Thursday, August 08, 2013

Want Some Poison Darts Thrown At You?

Merely bring up the idea that it might be time to reevaluate the effectiveness of mainstreaming certain special education students.  The comments at the link give you an idea about why such a discussion might be necessary.


Anonymous said...

The most severely handicapped do not belong in any academic institution. I recently read a comment from a spec ed teacher who said that she (and a couple of aides) had taught a couple of their 9-10 year olds to recognize their names - over the past academic year. I think she said there were 6-8 kids in the class. Sigh.

As for the psychotics, sociopaths, thugs and wannabes, and the "emotionally disturbed" etc; removal. Period. Only the destination changes with the label. Spoiled brats and other miscreants need a dose of the yardstick or the willow switch. It needs to be absolute (as it was when I was in school); disruption will not be tolerated. Lowering the required schooling age to 14 or completion of 8th grade and requiring mastery of grade-level work before advancement can't hurt.

We're the only country in the world who spends (IIRC) 12 cents on spec ed (mostly on the most disabled) for every cent spent on the kids at the top.

Ellen K said...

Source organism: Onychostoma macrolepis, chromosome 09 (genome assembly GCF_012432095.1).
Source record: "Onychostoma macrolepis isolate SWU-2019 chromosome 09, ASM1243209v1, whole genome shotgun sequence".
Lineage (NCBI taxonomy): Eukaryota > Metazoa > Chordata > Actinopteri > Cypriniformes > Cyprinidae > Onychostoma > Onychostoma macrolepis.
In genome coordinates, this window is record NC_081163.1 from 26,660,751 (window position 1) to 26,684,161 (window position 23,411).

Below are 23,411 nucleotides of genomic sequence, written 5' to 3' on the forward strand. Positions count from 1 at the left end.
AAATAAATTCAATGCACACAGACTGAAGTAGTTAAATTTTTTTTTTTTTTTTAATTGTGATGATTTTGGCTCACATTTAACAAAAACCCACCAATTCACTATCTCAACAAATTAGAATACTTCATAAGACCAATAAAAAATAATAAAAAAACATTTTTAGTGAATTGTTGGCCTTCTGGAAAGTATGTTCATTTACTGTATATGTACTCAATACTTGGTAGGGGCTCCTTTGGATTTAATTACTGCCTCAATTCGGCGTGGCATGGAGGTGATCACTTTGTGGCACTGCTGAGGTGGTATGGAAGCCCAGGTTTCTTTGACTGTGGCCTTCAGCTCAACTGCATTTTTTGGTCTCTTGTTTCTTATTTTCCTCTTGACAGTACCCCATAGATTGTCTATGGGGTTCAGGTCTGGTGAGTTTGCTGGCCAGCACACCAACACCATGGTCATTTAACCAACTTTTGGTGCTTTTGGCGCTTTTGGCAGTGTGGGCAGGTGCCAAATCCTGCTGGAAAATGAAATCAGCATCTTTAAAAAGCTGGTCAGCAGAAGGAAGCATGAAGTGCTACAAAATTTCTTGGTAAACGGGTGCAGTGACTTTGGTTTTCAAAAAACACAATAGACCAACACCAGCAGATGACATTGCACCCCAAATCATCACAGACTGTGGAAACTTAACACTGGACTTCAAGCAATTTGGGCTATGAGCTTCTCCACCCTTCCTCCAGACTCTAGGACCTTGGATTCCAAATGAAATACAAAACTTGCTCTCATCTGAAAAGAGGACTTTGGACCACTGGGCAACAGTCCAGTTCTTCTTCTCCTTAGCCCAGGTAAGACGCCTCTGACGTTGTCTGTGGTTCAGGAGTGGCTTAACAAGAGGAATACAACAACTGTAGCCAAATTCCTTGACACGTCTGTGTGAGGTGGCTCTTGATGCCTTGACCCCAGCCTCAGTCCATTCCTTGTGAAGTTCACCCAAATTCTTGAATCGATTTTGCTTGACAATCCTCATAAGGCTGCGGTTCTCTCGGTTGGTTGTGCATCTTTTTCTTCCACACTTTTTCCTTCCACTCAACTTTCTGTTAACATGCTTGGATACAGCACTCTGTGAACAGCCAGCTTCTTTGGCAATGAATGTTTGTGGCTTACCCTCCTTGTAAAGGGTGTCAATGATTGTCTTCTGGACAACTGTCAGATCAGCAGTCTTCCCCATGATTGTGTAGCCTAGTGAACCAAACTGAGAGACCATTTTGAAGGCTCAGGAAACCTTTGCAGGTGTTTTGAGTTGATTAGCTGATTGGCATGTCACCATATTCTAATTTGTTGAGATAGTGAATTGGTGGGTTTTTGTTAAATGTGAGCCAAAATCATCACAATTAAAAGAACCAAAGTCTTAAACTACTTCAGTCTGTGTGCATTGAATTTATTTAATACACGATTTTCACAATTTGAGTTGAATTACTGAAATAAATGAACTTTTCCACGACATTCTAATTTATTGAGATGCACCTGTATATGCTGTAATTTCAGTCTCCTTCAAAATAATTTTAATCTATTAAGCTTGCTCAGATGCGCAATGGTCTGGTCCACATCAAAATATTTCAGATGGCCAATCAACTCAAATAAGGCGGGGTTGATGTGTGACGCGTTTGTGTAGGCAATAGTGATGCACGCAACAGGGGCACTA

What is even more devastating is the number of administrators who see nothing distracting about dropping a student who has profound physical, mental, emotional problems into already overloaded classes. At my school we have three pages of reports per special ed student to fill out every week. That number swells to seven at the grading periods. What is more, the special ed contact teachers make ludicrous IEP's. Example: A bipolar Downs Syndrome child whose wails and cries could be heard all over the school when she was sad, was allowed to sing and jump up to touch the top of the door ten times when she was manic. Imagine how well that worked out in an art class with thirty kids. And she was not the only student, there were at least seven others in varying stages of disability. Small things like reading and writing deficits we can work around, but simply placing a kid in any class to make his parents think things are great is nonsense. This all goes back to that show in the 90's with Cory the high functioning Downs Syndrome character. And what is more, if you walk down to the AVLS and ask they will all tell you they are going to college. The goal of special education seems to be to stoke the impossible desires of parents, not education.